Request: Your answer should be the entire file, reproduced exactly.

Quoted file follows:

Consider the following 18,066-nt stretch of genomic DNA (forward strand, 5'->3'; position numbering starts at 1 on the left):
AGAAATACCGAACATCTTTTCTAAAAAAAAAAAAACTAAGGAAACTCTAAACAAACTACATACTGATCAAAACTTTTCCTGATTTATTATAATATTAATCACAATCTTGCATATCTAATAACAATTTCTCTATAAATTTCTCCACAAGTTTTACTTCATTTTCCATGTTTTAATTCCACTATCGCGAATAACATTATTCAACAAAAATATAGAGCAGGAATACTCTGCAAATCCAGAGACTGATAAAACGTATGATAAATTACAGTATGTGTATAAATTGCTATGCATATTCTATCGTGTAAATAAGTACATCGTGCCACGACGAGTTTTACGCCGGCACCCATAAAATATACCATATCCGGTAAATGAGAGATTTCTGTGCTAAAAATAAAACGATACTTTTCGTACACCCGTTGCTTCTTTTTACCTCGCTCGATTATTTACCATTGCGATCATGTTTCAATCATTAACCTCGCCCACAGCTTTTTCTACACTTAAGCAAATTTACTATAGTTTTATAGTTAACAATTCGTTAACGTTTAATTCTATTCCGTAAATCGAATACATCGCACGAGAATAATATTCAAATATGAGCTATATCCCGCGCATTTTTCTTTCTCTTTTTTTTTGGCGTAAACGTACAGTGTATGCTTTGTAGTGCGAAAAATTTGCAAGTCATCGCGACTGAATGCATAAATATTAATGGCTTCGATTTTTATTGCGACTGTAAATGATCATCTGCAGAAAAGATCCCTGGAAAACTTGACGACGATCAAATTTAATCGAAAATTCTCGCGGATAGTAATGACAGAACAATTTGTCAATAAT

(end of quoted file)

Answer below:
Consider the following 18,066-nt stretch of genomic DNA (forward strand, 5'->3'; position numbering starts at 1 on the left):
AGAAATACCGAACATCTTTTCTAAAAAAAAAAAAACTAAGGAAACTCTAAACAAACTACATACTGATCAAAACTTTTCCTGATTTATTATAATATTAATCACAATCTTGCATATCTAATAACAATTTCTCTATAAATTTCTCCACAAGTTTTACTTCATTTTCCATGTTTTAATTCCACTATCGCGAATAACATTATTCAACAAAAATATAGAGCAGGAATACTCTGCAAATCCAGAGACTGATAAAACGTATGATAAATTACAGTATGTGTATAAATTGCTATGCATATTCTATCGTGTAAATAAGTACATCGTGCCACGACGAGTTTTACGCCGGCACCCATAAAATATACCATATCCGGTAAATGAGAGATTTCTGTGCTAAAAATAAAACGATACTTTTCGTACACCCGTTGCTTCTTTTTACCTCGCTCGATTATTTACCATTGCGATCATGTTTCAATCATTAACCTCGCCCACAGCTTTTTCTACACTTAAGCAAATTTACTATAGTTTTATAGTTAACAATTCGTTAACGTTTAATTCTATTCCGTAAATCGAATACATCGCACGAGAATAATATTCAAATATGAGCTATATCCCGCGCATTTTTCTTTCTCTTTTTTTTTGGCGTAAACGTACAGTGTATGCTTTGTAGTGCGAAAAATTTGCAAGTCATCGCGACTGAATGCATAAATATTAATGGCTTCGATTTTTATTGCGACTGTAAATGATCATCTGCAGAAAAGATCCCTGGAAAACTTGACGACGATCAAATTTAATCGAAAATTCTCGCGGATAGTAATGACAGAACAATTTGTCAATAAT